Upon entering Auto Italia, an aluminium structure with a reflective surface on one side and black and red lace on the other greets the viewer. The reflective surface is something of a motif, acting as a constant reminder that the classist and racist norms that Ghaznawi discusses through her work are enlivened and performed through the actions and thoughts of people, as opposed to static or abstract ideology, if such a thing exists. The lace has a beautiful element to it, but equally the idea of it being mass-produced and 'cheap' is prevalent, and already we are forced to ask: can the two coexist?
Through to the back space and another installation is almost breath-taking in its simplicity. A slanted piece of metal, similarly reflective but with more of an indistinct, matte finish, obstructs the space, with artificial blue roses lain on the floor, almost lining the sculpture, but facing outwards. The flowers' colour is a perfect choice, as blue roses do not exist in nature, therefore there can be no doubt that they are not real. Does this mean the artwork possesses an inherently lower value? This body of work sees the artist commenting on the negative associations of throwaway materials, which is increasingly validated given the public consciousness around climate degradation. However, with so much production being outsourced to various Global South nations and communities, the xenophobic, racist, classist connotations usually preserved for people then transcend to material goods. One can trace Ghaznawi's smart, visible thought process of tracking the movement of prejudice towards certain groups of people to materials, and back again.
The two main large-scale sculptures are accompanied by drawings and mixed-media works. Again, the artist uses a metallic, reflective material to make the topics and issues in question a concern of the viewer. Many will believe themselves to be anti-racist, but will not ask themselves (and interrogate further as to) what they are doing in practice. A wall-based collage sharing space with the blue roses is a telling comment on a woman's place in this narrative; the bold, seductive red background with silhouettes of women in various states of dancing evokes a strip club aesthetic. As the artist critiques the Western diminution of mass-production and Global South labour as 'cheap' thus denying its status as high-value, we are reminded that much of this work is executed by women, but also that this Othering and exoticising of materials does have a relationship, direct or theoretical, with society's treatment of women. This wall-based collage is arguably not an artwork that conservative art lovers will particularly be drawn to; the shapes and positioning of the reflective material is asymmetrical and disjointed, but this has been done to unapologetically interrogate the ways in which audiences want things to look. Why must objects look a certain way? And what conditioning have we been through that have led us to such thinking?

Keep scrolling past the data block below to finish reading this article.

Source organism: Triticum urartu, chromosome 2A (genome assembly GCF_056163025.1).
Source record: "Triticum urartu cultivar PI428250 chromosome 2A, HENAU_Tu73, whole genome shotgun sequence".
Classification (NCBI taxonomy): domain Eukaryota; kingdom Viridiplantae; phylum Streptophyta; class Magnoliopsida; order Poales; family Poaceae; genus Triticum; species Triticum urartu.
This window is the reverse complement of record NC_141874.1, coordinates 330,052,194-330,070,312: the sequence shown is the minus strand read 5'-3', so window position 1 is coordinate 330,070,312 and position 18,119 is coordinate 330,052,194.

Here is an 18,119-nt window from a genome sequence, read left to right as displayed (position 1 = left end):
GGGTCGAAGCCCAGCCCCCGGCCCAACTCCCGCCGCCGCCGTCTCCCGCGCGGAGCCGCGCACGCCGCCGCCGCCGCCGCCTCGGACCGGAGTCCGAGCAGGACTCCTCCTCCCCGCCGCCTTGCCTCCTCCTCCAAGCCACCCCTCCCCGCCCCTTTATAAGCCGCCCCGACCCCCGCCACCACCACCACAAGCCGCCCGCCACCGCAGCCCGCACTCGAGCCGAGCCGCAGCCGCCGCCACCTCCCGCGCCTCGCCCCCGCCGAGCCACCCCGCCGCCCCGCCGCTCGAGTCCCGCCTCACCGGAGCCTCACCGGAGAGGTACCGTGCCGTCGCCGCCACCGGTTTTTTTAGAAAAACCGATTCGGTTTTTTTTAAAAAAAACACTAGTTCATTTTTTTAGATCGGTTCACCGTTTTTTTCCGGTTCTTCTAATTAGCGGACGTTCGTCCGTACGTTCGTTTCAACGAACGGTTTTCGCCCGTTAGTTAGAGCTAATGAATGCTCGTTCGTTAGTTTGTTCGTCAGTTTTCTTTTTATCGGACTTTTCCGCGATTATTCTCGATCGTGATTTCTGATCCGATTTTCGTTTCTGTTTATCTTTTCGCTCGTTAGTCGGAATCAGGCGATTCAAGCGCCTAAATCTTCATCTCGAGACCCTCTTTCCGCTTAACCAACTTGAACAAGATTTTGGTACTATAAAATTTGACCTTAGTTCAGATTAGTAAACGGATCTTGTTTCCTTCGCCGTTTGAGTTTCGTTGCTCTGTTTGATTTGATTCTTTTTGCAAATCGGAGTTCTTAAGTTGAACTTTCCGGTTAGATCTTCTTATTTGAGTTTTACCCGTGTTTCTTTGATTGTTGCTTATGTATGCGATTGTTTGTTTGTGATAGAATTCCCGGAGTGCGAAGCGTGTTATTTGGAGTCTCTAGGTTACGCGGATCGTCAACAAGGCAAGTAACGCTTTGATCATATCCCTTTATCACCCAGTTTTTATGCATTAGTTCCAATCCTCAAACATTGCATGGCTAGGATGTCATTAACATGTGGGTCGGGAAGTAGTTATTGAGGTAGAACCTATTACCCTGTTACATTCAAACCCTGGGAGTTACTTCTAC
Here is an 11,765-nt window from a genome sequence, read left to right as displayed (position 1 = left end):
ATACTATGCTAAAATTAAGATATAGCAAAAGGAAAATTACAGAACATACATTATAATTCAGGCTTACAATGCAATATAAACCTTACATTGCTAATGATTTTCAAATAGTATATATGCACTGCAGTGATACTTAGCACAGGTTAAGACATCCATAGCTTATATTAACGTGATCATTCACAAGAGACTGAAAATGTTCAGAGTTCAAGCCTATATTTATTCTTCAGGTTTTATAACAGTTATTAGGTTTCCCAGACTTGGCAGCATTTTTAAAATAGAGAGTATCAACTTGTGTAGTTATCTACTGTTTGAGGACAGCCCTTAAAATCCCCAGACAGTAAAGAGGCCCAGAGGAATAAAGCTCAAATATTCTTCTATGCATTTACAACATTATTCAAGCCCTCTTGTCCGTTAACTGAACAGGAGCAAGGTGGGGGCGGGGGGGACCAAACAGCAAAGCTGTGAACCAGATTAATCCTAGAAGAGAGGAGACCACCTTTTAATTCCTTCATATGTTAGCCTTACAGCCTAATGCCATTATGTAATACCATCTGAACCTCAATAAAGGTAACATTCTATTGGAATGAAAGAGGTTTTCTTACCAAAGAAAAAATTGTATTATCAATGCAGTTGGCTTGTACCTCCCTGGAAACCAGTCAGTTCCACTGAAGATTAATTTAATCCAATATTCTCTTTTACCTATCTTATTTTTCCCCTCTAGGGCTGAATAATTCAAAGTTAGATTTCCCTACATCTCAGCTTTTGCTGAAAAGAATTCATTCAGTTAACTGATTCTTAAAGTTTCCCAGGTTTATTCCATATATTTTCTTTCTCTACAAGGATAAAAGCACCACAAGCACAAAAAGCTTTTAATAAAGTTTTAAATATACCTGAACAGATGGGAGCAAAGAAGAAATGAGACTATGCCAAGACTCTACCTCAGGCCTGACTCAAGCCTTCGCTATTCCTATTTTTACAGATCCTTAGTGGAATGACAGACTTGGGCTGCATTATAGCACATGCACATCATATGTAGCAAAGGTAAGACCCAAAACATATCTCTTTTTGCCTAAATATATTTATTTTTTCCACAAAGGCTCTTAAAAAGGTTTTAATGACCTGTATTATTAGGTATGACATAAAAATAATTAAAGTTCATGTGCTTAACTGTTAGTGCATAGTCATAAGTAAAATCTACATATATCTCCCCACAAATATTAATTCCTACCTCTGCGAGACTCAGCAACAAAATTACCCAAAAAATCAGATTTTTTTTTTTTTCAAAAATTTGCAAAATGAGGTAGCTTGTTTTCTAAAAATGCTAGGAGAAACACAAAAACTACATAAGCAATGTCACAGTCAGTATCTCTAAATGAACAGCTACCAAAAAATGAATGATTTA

These questions can be asked in other parts of life as we seek to challenge prejudice in its various nefarious forms, however Ghaznawi's ideas are guided by an interest in how aesthetics are expected to be organised in gallery and museum settings. If an artist is self-taught or not backed academically by one institution or another, their chances of being showcased on a larger platform are drastically reduced. There are different levels of gravity at play in Auto Italia's exhibition, all engaging, thought-provoking and visually exciting. As we are arguably witnessing the institution's decline in authority in recent years, whether that has been due to poor responses to seismic moments such as Black Lives Matter, funding cuts, or other stale values that do not appeal to younger audiences, Ghaznawi hints at what a refreshed "art world" might look like, one that is inspired by real people, real experiences, and is less concerned with an pointlessly glossy facade.